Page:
How Pfizer is Bullying Latin America

Thanks to a study by the Bureau of Investigate Journalism, we have insight into how at least one of America's largest pharmaceutical companies is handling its responsibilities during the COVID-19 pandemic.

Here is the lead page of the BIJ's latest research on Pfizer's COVID-19 vaccine

According to the research, Pfizer, the purveyor of the PfizerBioNTech BNT162b2 mRNA vaccine has been accused of bullying Latin American nations in vaccine negotiations, demanding that some governments to put up sovereign assets as collateral against the cost of any future legal cases that may arise as a result of the use of Pfizer's mRNA vaccine and any adverse reactions that may occur.  In the case of Argentina and another unnamed Latin American nation, details of Pfizer's demands have not been released because the governments signed confidentiality agreements with Pfizer as a condition of receiving the company's COVID-19 vaccine.

In the case of Brazil, however, government officials were more than willing to share their experiences with Pfizer with Brazilians and the rest of the world.  Here is a letter that was posted on Brazil's Ministry of Health website on January 2, 2021:

Here is a translation of the letter using Google Translate with all bolds being mine:

"Federal Government / Ministry of Health informs that it did receive the letter from the CEO of Pfizer, as well as meeting several times with its representatives. However, despite all the media power promoted by the laboratory, the initial doses offered to Brazil would be another marketing, branding and growth achievement for the vaccine producer, as has been happening in other countries. For Brazil, on the other hand, it would cause frustration in all Brazilians, since we would have, with few doses, to choose, in a continental country with more than 212 million inhabitants, who would be the ones chosen to receive the vaccine.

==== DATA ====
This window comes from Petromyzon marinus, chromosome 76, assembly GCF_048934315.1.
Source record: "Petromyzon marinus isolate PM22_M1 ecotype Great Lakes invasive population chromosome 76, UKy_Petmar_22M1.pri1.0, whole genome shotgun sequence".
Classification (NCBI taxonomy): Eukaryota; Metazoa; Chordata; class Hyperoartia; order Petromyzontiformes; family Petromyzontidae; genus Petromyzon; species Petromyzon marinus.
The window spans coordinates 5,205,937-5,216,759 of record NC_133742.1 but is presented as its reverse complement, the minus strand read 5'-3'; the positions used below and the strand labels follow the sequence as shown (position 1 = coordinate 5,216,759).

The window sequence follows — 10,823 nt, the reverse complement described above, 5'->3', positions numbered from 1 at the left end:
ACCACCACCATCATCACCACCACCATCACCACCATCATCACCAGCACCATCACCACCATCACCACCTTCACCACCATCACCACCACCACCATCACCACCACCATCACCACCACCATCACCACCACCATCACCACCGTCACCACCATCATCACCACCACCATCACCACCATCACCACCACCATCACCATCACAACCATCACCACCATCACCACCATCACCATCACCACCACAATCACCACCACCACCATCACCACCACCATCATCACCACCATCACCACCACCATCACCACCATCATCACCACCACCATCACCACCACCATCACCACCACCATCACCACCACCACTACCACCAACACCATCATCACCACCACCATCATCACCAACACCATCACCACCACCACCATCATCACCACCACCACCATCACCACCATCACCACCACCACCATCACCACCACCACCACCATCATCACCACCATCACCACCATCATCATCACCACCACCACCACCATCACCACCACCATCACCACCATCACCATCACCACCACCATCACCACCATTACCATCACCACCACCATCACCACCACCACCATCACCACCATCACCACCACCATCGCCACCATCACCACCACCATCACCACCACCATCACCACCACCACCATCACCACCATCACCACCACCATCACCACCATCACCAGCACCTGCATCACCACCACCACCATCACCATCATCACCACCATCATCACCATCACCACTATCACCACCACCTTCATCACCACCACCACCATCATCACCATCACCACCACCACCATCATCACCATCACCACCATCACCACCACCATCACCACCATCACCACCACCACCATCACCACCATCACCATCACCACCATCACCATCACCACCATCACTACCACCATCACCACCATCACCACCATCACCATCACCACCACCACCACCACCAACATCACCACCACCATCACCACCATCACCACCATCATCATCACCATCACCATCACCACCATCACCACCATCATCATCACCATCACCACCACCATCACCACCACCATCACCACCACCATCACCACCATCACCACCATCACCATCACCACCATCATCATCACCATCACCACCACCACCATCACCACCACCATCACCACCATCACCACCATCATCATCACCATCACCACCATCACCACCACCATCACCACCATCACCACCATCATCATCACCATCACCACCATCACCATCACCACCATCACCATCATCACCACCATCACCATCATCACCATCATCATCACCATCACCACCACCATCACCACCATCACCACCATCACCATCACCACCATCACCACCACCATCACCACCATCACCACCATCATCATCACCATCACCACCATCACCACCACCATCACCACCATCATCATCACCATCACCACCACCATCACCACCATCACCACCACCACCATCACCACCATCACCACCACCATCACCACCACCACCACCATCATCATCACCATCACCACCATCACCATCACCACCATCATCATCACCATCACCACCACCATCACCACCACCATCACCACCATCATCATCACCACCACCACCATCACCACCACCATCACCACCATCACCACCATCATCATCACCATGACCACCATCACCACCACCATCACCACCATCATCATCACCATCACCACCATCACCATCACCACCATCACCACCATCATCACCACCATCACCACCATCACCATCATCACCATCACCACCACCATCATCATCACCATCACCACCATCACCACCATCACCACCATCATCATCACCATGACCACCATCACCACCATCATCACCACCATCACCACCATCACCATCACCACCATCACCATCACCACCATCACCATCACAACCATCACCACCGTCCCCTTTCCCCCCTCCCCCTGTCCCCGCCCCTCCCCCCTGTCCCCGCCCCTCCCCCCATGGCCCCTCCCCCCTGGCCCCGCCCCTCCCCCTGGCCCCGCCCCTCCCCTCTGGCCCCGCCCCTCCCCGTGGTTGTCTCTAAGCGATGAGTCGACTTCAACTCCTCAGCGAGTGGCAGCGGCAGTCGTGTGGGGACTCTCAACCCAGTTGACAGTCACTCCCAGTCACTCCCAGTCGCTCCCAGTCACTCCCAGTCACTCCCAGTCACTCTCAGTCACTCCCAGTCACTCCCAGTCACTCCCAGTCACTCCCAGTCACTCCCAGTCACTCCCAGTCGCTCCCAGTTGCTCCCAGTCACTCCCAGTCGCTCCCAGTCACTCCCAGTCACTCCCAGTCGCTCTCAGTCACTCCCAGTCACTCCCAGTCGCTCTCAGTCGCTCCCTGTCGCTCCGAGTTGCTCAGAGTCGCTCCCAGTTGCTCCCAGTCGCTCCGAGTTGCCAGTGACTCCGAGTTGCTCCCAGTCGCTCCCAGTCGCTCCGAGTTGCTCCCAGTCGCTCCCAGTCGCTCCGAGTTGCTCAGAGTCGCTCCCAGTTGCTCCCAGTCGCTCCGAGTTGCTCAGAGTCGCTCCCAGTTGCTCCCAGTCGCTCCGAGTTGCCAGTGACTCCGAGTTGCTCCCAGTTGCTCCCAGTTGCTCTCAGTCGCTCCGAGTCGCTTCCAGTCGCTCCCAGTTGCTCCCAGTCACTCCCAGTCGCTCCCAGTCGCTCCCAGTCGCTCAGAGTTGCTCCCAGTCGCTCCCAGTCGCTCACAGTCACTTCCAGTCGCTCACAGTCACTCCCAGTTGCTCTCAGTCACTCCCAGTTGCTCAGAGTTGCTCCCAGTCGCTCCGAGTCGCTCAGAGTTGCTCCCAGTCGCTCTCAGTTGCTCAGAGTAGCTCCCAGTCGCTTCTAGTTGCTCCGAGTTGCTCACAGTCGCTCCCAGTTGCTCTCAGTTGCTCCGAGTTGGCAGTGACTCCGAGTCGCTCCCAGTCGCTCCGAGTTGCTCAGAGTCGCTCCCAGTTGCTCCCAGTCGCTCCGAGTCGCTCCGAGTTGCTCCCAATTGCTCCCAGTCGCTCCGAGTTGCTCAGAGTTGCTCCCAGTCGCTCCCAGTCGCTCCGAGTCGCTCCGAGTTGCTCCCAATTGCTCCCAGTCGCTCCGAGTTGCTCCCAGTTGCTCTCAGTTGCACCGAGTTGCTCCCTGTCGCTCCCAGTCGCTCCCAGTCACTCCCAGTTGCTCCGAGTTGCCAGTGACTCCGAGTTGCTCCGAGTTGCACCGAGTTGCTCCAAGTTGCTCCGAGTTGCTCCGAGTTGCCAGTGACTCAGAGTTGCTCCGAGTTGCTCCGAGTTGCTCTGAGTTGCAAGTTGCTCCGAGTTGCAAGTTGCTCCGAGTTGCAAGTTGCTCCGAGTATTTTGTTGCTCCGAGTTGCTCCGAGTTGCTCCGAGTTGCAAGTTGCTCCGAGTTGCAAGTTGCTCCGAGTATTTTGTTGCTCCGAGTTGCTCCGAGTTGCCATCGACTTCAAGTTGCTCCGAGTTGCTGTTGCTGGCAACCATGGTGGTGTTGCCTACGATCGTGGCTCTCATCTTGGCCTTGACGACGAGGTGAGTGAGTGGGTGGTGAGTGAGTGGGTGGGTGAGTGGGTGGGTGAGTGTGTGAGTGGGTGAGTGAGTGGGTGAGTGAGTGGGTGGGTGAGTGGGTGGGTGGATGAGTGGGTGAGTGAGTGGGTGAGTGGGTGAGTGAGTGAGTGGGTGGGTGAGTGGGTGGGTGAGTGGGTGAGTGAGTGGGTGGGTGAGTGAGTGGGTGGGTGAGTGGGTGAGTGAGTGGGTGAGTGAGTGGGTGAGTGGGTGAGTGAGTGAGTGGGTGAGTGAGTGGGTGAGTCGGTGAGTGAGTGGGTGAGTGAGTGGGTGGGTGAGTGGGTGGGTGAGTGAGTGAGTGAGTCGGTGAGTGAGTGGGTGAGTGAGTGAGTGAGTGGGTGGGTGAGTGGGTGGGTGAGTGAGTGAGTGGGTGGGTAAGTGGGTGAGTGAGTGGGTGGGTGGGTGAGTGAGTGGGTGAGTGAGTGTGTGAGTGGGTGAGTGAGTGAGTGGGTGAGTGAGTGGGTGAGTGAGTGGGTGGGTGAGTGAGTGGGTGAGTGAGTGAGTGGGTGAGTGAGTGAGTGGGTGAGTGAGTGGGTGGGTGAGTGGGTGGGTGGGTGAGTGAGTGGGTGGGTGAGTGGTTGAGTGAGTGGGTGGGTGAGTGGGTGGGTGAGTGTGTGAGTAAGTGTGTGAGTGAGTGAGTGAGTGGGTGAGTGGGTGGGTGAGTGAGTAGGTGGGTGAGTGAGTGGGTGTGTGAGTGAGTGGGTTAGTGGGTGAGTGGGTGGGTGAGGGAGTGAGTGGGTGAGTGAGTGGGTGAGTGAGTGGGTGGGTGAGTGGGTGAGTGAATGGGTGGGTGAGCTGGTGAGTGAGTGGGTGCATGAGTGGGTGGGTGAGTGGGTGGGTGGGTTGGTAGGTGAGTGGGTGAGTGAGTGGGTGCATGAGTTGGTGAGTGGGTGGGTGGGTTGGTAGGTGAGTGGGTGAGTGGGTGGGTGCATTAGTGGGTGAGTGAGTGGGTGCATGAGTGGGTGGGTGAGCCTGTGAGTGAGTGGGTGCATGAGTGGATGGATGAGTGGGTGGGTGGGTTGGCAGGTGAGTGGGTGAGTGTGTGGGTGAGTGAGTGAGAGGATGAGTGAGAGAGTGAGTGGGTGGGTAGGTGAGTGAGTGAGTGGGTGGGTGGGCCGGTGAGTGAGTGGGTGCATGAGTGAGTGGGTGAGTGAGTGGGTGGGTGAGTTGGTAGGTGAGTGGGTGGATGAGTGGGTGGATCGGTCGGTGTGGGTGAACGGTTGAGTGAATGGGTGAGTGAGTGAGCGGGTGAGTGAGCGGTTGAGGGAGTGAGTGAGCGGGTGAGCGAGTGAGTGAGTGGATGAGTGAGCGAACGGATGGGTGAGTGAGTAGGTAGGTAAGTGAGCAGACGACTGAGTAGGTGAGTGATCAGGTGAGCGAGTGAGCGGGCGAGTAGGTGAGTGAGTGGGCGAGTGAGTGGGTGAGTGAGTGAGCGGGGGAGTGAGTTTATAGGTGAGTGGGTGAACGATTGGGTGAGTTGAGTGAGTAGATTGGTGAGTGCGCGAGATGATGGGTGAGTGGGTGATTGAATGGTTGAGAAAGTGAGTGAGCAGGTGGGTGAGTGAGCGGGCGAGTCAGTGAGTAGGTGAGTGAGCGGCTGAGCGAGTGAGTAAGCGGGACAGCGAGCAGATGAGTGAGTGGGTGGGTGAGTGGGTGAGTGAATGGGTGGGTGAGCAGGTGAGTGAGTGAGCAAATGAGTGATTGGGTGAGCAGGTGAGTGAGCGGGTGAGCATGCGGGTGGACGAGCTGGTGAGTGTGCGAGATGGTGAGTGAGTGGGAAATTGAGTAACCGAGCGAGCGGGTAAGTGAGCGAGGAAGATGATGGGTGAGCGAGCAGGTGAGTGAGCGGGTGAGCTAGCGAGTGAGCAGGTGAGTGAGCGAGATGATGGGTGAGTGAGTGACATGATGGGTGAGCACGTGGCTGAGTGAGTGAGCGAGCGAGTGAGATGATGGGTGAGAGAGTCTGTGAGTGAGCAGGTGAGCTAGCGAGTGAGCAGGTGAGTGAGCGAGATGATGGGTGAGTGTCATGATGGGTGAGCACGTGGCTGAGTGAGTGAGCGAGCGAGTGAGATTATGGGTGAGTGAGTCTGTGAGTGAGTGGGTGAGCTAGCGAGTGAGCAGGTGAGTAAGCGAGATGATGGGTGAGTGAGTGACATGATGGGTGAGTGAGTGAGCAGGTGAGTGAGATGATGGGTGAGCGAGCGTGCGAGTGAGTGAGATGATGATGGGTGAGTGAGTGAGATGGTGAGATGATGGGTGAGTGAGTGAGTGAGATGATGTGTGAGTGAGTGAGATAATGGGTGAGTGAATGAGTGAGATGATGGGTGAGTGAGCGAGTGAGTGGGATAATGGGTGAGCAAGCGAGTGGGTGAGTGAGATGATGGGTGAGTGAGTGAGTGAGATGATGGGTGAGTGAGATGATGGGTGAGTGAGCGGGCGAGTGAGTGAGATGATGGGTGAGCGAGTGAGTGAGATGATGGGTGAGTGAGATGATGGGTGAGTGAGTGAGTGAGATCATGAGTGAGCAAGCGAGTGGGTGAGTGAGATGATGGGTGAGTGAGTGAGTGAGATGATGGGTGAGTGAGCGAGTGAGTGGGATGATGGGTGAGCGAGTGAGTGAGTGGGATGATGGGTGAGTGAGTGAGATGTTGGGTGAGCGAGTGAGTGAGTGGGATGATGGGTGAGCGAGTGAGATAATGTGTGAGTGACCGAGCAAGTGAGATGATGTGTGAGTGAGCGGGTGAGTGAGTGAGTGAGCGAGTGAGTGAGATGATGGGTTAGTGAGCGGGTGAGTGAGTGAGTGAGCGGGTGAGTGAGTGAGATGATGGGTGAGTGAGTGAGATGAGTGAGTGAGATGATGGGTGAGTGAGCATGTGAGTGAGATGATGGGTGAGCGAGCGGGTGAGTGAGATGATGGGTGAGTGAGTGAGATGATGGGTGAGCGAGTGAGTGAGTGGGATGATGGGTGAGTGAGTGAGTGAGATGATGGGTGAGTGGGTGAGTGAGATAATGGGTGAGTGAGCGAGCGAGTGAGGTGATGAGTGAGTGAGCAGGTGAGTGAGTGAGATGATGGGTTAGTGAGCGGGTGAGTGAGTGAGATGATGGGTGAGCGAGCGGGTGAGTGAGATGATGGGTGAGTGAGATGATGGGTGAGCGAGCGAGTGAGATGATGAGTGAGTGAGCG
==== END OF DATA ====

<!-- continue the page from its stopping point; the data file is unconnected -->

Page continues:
However, not only the frustration that the company Pfizer would cause to the Brazilians, the leonine and abusive clauses that were established by the laboratory create a barrier of negotiation and purchase. As an example, we cite five excerpts from the pre-contract clauses, which have already been widely publicized by the press:

1) That Brazil renounces the sovereignty of its assets abroad in favor of Pfizer as payment guarantee, as well as constitutes a guarantee fund with amounts deposited in an account abroad;

2) The departure from Brazilian jurisdiction and laws with the institution of an arbitration agreement under the laws of New York, in the United States;

3) That the first and second batches of vaccines be 500 thousand doses and the third one million, totaling 2 million in the first quarter, with the possibility of delayed delivery (a number considered insufficient by Brazil);

4) if there is a delay in delivery, there is no penalty; and

5) That a term of responsibility for any possible side effects of the vaccine be signed, exempting Pfizer from any civil liability for serious side effects resulting from the use of the vaccine, indefinitely.